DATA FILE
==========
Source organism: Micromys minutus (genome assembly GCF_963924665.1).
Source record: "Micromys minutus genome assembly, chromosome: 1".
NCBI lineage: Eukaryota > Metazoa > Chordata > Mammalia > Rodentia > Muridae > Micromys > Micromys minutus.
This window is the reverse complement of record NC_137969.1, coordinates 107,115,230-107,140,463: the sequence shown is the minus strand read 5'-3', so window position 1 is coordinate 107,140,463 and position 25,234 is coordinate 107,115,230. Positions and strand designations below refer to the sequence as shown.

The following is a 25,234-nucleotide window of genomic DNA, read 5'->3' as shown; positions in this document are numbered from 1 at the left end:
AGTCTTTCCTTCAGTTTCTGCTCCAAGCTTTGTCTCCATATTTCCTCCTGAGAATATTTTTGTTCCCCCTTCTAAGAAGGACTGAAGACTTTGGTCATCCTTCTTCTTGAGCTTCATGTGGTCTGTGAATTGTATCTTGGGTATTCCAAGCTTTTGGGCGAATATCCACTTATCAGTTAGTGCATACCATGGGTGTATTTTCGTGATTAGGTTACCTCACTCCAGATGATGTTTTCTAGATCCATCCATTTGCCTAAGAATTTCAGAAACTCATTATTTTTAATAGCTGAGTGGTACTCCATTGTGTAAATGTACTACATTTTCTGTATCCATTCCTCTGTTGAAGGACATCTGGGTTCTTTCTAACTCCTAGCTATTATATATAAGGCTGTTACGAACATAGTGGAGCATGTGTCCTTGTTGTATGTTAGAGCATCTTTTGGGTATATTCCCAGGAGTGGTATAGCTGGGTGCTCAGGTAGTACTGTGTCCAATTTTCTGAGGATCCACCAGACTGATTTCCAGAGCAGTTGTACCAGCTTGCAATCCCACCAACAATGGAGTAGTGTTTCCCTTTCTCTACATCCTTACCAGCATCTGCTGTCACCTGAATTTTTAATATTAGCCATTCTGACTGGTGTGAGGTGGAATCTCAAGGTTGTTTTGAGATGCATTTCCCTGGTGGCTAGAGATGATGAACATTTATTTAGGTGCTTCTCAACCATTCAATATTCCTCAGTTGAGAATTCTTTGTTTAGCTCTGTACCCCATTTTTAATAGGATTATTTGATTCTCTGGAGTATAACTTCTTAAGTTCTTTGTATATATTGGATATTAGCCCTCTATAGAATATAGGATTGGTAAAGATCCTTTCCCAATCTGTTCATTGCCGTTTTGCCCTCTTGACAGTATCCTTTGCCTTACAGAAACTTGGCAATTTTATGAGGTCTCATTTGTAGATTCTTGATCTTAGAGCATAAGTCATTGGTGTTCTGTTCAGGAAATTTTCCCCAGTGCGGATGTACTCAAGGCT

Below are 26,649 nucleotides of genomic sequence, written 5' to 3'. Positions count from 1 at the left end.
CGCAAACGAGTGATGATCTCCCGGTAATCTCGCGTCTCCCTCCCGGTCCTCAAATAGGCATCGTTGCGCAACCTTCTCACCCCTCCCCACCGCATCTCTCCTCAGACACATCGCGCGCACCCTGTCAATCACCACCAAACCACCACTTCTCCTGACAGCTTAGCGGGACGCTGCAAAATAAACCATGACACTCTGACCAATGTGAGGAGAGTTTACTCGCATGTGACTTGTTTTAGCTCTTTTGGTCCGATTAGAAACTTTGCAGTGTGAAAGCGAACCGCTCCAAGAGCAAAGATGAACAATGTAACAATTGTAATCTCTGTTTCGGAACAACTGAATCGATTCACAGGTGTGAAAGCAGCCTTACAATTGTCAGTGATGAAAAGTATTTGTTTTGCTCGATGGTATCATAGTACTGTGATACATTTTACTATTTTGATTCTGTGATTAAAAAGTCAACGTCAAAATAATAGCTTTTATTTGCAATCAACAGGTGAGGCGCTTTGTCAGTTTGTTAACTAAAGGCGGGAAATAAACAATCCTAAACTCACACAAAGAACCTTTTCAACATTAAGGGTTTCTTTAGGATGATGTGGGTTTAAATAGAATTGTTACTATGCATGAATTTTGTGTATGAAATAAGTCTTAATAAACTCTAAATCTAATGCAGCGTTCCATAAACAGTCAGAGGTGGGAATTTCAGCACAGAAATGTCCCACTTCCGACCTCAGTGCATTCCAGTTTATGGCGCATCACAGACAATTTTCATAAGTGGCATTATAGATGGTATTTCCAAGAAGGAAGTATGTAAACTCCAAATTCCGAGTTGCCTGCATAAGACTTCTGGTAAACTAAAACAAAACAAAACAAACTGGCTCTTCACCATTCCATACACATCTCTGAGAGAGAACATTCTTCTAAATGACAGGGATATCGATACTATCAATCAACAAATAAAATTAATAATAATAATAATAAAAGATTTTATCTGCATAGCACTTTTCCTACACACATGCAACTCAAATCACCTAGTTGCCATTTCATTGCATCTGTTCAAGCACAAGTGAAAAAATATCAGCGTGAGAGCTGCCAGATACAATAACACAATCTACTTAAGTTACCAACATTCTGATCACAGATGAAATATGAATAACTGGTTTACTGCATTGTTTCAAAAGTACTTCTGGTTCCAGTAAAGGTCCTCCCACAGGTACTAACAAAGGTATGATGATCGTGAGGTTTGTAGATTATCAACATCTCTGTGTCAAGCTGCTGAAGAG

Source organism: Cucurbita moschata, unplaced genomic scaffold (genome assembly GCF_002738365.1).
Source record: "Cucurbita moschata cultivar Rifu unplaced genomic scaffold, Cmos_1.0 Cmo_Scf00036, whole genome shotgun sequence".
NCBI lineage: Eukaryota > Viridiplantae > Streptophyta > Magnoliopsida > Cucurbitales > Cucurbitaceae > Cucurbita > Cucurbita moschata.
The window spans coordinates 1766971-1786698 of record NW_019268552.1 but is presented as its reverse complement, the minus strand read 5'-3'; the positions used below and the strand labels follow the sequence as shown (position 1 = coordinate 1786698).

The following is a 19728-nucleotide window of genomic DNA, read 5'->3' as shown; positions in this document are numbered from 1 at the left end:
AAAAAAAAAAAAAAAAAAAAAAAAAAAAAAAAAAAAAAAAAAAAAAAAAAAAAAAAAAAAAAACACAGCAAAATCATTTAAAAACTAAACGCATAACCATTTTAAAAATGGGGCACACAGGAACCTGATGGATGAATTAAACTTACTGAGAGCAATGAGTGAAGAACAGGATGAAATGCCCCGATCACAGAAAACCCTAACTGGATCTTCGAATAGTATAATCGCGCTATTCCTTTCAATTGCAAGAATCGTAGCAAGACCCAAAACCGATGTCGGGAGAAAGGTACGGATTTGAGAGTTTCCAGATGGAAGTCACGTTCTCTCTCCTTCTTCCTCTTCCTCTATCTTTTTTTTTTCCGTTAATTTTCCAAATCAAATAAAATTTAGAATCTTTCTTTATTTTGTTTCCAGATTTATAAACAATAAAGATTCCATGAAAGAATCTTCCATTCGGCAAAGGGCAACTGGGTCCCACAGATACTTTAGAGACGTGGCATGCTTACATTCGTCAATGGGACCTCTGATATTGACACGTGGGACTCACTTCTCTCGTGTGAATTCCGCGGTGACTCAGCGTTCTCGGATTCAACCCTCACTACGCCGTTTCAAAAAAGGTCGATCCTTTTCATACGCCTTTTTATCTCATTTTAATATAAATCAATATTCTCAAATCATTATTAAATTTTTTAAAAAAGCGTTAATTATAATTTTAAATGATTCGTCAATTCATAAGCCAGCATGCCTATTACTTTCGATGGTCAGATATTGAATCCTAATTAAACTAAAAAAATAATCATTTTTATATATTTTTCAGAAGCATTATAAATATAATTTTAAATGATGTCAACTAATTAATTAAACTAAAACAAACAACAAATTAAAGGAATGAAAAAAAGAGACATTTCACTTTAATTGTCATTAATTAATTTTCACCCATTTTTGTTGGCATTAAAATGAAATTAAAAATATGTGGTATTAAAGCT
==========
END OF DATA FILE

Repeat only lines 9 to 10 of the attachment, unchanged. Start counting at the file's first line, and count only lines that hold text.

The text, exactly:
Source organism: Cucurbita moschata, unplaced genomic scaffold (genome assembly GCF_002738365.1).
Source record: "Cucurbita moschata cultivar Rifu unplaced genomic scaffold, Cmos_1.0 Cmo_Scf00036, whole genome shotgun sequence".